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    "North American Indian," Vol. 1 by Edward S. Curtis

    Appraised Value:

    $8,000 - $10,000 (1997)

    Updated Value:

    $15,000 - $20,000 (2012)

    Appraised on: July 19, 1997

    Appraised in: Phoenix, Arizona

    Appraised by: Selby Kiffer

    Category: Books & Manuscripts

    Episode Info: Phoenix (#1622)

    Originally Aired: June 18, 2012

    slideshow IMAGE: 1 of 7 Next 

    More Like This:

    Form: Book
    Material: Paper, Leather
    Period / Style: 20th Century
    Value Range: $8,000 - $10,000 (1997)
    Updated Value: $15,000 - $20,000 (2012)

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    Appraisal Video: (2:53)


    Appraised By:

    Selby Kiffer
    Books & Manuscripts
    Books and Manuscripts Dept., Senior Vice President

    Appraisal Transcript:

    APPRAISER: When you brought this book up, you said it was your treasure. Why did you say that? What can you tell us about it?

    GUEST: Well, I know that it's very old. It's from 1907. I know that it was limited to 500 editions. In fact, it says here, "This edition is limited to 500 sets, of which this is number 455."

    APPRAISER: But it was such an expensive undertaking, 500 sets, in fact, were not produced, so it's a very scarce work. It's volume one only. You don't have-- it says here on the title page The North American Indian by Edward S. Curtis, in 20 volumes. But you have only the first.

    GUEST: Only the first volume.

    APPRAISER: Curtis, as you probably know, spent almost 30 years doing this fantastic photographic depiction of the Native nations of the United States. He documented over 80 tribes, took 40,000 photographs, of which some 2,200 were printed in this massive work. 20 volumes this size and then 20 large portfolios of photogravures. It's particularly nice that you have the first volume of the 20 volumes, because Curtis has signed it and dated it in 1907.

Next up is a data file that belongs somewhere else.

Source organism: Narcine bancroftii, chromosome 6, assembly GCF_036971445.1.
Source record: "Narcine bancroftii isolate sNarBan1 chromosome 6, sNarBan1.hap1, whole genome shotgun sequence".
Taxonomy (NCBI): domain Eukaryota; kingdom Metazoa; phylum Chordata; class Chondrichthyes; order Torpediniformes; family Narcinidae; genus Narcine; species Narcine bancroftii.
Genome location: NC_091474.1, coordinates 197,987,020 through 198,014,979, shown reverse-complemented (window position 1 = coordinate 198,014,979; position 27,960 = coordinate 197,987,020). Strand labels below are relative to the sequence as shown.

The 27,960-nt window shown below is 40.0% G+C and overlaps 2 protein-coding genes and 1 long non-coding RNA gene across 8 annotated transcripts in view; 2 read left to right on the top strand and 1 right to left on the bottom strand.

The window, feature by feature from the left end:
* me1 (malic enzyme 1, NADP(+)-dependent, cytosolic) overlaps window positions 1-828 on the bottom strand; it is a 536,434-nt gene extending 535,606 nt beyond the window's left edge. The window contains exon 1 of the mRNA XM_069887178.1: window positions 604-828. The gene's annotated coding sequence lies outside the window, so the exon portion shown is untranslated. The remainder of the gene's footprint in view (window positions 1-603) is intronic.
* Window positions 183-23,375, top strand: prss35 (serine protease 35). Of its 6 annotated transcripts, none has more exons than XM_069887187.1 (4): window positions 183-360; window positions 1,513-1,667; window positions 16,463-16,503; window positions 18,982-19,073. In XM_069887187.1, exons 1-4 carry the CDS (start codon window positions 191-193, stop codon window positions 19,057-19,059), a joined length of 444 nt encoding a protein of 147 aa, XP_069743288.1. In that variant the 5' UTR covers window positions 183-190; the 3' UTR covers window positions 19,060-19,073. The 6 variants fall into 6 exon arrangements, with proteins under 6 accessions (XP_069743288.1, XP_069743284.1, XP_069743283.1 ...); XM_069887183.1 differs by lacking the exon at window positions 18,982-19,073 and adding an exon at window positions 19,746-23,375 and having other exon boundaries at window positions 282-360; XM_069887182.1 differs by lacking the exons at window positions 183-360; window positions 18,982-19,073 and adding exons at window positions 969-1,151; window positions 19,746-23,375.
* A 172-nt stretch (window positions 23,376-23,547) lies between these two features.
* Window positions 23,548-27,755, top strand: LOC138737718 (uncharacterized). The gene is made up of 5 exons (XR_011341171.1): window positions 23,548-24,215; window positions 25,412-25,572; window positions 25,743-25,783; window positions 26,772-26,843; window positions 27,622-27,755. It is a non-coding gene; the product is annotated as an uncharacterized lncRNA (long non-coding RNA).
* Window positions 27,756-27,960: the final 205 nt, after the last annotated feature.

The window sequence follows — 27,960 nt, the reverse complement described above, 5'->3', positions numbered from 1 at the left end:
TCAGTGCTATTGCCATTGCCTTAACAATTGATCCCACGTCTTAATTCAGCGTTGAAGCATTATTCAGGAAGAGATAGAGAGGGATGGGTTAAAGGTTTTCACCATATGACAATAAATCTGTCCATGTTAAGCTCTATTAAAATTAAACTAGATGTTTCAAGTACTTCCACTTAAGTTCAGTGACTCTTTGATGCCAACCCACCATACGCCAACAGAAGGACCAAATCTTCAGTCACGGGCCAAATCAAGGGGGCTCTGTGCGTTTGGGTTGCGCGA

GUEST: Exactly.

    APPRAISER: The publication continued until 1930. This volume covers the Apache and the Navajo tribes, and it's filled with wonderful photogravures such as this of the Apache girl. Curtis began this undertaking in 1898 and it wasn't until 1930 that it was completed. And by then, many of the tribes that he had photographed were... essentially disappeared.

    GUEST: Right.

    APPRAISER: His view of the Native Americans has come under some controversial attack lately. Some people feel that the photographs were romanticized or that they were staged, but still, as an artistic and ethnographic expedition and achievement, I don't think it's ever been equaled.

    GUEST: Right.

    APPRAISER: You called it your treasure. Did you have any sense of the monetary value of what it might be?

    GUEST: Not really. I know that they were expensive books when they were published. I know that maybe 20 years ago, a set sold for $80,000. I have no idea what they're worth now.

    APPRAISER: Of course, this is, in a way, one-fortieth of a set. Nonetheless, they have gone up in value considerably and for this single volume, which is in its original binding as it was issued, I would certainly not hesitate to estimate it at $8,000 to $10,000 for an auction sale.

    GUEST: Good.

    APPRAISER: And the complete set today would be closer to $400,000 to $500,000.

    GUEST: Wow.

    APPRAISER: So it is a treasure and I'm glad you brought it in.

    GUEST: Thank you.

    APPRAISER: Thank you.

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